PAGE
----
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Food and Loathing: A Life Measured Out in Calories Hardcover – Deckle Edge, January 28, 2003

35 customer reviews

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Editorial Reviews

Amazon.com Review

As post-modern recovery memoirs go, Betsy Lerner’s account of compulsive overeating and decades' worth of yo-yo dieting may strike the casual reader as considerably less compelling than, say, Elizabeth Wurtzel’s similarly toned though far more solipsistic and seemingly endless diary of her affair with Ritalin, Now, More, Again.(The editor of Wurtzel’s breakthrough Gen X memoir, Prozac Nation, Lerner figured prominently as a character in the sequel.) Lerner’s admission that, "I am powerless over Hostess cakes, and my life has become unmanageable," may not seem to equate with the far more harrowing revelations recounted in so many gripping first-person dependency confessionals. But there are potentially hundreds of thousands of readers (both men and women, though there is a bit of a Bridget Jones-like assumption here that Lerner is writing primarily for the former) with whom the author will strike many a poignant chord as she charts a lifelong battle with her weight. She takes us from those all-too-familiar and universally mortifying school days (the book opens in 1972, when Lerner was a 12-year-old being weighed in front of her sixth-grade class in the gymnasium), through twentysomething years filled with sadness, unrequited love, and a pioneering membership in Overeaters Anonymous, to a bout with suicidal depression that resulted in a six-month stay at New York State Psychiatric Institute. Like Wurtzel, Lerner is at her best when she is turning her sarcastic and unsparing sense of humor on herself. ("In college, when I first encountered Descartes, it took me no time to translate his famous dictum into something I could relate to: I weigh x, therefore I am shit," she writes.) But she also shares with her celebrated protégé a recurring confusion between trying to relate with her readers via unflinching honesty and simply sharing too much uninteresting or irrelevant information. --Jim DeRogatis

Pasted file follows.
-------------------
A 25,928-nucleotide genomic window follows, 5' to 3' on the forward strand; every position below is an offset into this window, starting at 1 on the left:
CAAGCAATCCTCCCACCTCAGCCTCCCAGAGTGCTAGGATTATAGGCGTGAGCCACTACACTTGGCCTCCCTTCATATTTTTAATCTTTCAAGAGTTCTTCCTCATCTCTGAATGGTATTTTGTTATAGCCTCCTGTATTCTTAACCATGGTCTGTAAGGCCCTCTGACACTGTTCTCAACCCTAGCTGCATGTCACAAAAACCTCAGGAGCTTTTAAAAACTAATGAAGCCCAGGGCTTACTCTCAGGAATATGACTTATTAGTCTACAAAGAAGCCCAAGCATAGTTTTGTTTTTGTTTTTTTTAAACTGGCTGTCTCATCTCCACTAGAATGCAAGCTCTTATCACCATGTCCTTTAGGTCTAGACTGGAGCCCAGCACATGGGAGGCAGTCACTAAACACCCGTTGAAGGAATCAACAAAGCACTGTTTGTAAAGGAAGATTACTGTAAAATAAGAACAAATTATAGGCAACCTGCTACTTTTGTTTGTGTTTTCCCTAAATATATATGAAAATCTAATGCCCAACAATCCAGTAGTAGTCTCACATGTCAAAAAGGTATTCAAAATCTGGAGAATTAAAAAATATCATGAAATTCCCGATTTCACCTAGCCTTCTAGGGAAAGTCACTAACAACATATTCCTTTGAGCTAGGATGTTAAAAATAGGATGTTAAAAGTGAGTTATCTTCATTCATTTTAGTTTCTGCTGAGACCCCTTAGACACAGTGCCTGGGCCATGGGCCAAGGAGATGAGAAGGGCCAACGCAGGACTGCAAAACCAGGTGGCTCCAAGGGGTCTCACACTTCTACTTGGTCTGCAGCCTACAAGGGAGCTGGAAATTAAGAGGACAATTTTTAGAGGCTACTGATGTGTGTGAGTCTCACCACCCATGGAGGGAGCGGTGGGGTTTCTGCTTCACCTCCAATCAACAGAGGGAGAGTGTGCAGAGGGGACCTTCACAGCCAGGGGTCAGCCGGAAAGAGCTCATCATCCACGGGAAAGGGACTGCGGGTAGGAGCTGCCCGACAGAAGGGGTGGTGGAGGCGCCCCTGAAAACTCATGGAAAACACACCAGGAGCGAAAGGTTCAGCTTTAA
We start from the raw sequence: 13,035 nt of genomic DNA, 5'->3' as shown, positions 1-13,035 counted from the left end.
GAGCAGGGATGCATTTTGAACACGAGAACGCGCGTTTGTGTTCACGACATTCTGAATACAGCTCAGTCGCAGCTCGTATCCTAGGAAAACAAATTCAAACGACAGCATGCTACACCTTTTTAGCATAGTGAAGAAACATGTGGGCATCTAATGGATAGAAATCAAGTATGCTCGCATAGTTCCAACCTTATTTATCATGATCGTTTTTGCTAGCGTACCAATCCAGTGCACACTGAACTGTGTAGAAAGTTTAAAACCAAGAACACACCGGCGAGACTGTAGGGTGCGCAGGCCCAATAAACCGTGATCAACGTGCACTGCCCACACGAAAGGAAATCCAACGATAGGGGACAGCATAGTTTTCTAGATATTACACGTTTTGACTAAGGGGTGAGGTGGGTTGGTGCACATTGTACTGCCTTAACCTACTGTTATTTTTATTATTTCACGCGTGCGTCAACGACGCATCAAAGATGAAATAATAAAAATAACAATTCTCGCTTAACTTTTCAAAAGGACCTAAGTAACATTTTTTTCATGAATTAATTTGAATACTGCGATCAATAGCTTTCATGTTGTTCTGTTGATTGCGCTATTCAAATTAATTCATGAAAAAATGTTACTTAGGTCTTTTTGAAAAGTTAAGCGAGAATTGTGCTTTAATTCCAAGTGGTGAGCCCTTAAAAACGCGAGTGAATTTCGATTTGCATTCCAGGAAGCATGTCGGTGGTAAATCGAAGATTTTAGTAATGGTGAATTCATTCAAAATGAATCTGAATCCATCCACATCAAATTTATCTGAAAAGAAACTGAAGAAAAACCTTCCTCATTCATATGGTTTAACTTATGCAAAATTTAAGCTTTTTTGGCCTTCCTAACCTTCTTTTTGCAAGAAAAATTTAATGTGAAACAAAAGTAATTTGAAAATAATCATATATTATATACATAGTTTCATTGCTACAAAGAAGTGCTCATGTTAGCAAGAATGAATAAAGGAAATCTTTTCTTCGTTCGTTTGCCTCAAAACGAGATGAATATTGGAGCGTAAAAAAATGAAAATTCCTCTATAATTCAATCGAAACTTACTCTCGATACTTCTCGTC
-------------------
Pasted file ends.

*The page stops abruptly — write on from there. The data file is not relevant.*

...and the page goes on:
From Publishers Weekly

Lerner's first book, The Forest for the Trees: An Editor's Advice to Writers, offered funny and frank talk from a publishing professional. In this follow-up memoir she reveals her lifelong struggle with compulsive eating and mental illness. A literary agent and former editor, Lerner joined Overeaters Anonymous at age 15 and rigorously adopted the 12-step program. A year later, she was prescribed lithium, though side effects soon forced her to quit the drug. Unmedicated and with an insensitive therapist, Lerner began her inevitable descent. While enrolled in the M.F.A. program at Columbia University, she came close to committing suicide, and this desperate act led to her voluntary admittance to the psych ward at Columbia Presbyterian Hospital. Her experience there and at the New York State Psychiatric Institute is the heart of this sincere book. Lerner's descriptions of fellow patients and hospital staff, the day-to-day routine of "the bin" and her therapy sessions are poignant and darkly comic; she emerges months later with a keen understanding of the psychology that drove her there and a newfound desire to live. In her epilogue Lerner writes: "It took a lifetime of tomorrows struggling with the scale and severe mood swings before I was accurately diagnosed and properly treated." Neither happened in the hospital. According to Lerner's current doctor, "All [she] needed was lithium" (albeit, an adjusted dosage); hospitalization was a "waste." Whether or not readers agree with this assessment-and Lerner herself has doubts-her lament is a triumph.-- needed was lithium" (albeit, an adjusted dosage); hospitalization was a "waste." Whether or not readers agree with this assessment-and Lerner herself has doubts-her lament is a triumph.
Copyright 2002 Reed Business Information, Inc.

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Product Details

  • Hardcover: 304 pages